Washington, DC — January 31, 2024 — FCC Chairwoman Jessica Rosenworcel today proposed that the FCC recognize calls made with AI-generated voices are “artificial” voices under the Telephone Consumer Protection Act (TCPA), which would make voice cloning technology used in common robocalls scams targeting consumers illegal. The rise of these types of calls has escalated during the last few years as this technology now has the potential to confuse consumers with misinformation by imitating the voices of celebrities, political candidates, and close family members. By taking this step, the FCC will provide new tools to State Attorneys General across the country to go after bad actors behind these nefarious robocalls and hold them accountable under the law.
“AI-generated voice cloning and images are already sowing confusion by tricking consumers into thinking scams and frauds are legitimate. No matter what celebrity or politician you favor, or what your relationship is with your kin when they call for help, it is possible we could all be a target of these faked calls,” said FCC Chairwoman Jessica Rosenworcel. “That’s why the FCC is taking steps to recognize this emerging technology as illegal under existing law, giving our partners at State Attorneys General offices across the country new tools they can use to crack down on these scams and protect consumers.”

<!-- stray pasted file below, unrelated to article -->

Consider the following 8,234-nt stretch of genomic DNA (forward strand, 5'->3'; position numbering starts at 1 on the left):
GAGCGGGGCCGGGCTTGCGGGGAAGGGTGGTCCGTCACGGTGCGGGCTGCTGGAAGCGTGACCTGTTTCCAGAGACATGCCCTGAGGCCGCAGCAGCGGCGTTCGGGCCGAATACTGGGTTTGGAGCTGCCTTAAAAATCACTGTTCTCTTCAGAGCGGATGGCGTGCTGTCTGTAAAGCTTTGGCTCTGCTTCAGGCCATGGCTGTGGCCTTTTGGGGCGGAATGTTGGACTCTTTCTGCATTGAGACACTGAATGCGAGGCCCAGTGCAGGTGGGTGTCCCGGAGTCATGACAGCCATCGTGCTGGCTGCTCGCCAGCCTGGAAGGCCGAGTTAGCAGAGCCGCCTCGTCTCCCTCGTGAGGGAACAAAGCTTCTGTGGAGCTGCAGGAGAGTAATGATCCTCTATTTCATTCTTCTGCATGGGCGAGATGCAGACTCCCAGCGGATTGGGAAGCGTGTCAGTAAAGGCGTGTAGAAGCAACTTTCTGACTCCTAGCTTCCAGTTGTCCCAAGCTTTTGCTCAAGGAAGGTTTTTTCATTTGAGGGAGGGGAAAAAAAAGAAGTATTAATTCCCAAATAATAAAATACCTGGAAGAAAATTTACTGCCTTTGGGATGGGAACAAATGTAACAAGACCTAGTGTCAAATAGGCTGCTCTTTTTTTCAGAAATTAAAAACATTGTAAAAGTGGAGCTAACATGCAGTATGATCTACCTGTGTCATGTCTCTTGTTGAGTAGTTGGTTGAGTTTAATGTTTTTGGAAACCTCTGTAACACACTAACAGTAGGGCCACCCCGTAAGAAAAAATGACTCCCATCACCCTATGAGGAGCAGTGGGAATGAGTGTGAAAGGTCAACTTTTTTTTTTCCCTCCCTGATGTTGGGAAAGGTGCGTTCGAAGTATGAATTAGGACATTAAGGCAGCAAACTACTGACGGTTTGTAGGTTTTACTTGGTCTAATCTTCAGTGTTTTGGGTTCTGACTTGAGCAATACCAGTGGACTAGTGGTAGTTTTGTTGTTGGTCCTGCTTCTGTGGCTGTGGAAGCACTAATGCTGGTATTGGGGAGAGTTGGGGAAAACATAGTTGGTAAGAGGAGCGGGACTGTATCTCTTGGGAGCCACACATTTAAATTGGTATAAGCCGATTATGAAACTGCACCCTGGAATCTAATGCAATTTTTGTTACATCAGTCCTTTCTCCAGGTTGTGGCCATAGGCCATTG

In November, the FCC launched a Notice of Inquiry to build a record on how the agency can combat illegal robocalls and how AI might be involved. The agency asked questions on how AI might be used for scams that arise out of junk calls, by mimicking the voices of those we know, and whether this technology should be subject to oversight under the TCPA. Similarly, the FCC also asked about how AI can help us with pattern recognition so that we turn this technology into a force for good that can recognize illegal robocalls before they ever reach consumers on the phone.
The Telephone Consumer Protection Act is the primary law the FCC uses to help limit junk calls. It restricts the making of telemarketing calls and the use of automatic telephone dialing systems and artificial or prerecorded voice messages. Under FCC rules, it also requires telemarketers to obtain prior express written consent from consumers before robocalling them. If successfully enacted, this Declaratory Ruling would ensure AI-generated voice calls are also held to those same standards.
Earlier this month, Pennsylvania Attorney General Michelle A. Henry led a coalition of 26 State Attorneys General—more than half of the nation’s AGs—supporting this approach. By taking this step, the FCC is building on its work to establish partnerships with law enforcement agencies in states across the country to identify and eliminate illegal robocalls. The FCC currently has a Memorandum of Understanding with 48 State Attorneys General to work together to combat robocalls.
“My office supports the regulation of the use of artificial intelligence in robocalls under existing law, in order to protect consumers from intentionally deceptive and manipulative marketing tactics,” Pennsylvania Attorney General Michelle Henry said. “We commend Chairwoman Rosenworcel for considering our input and taking this timely action to ensure consumers have the ability to provide prior written consent before receiving calls with A.I. technology serving as a live agent.”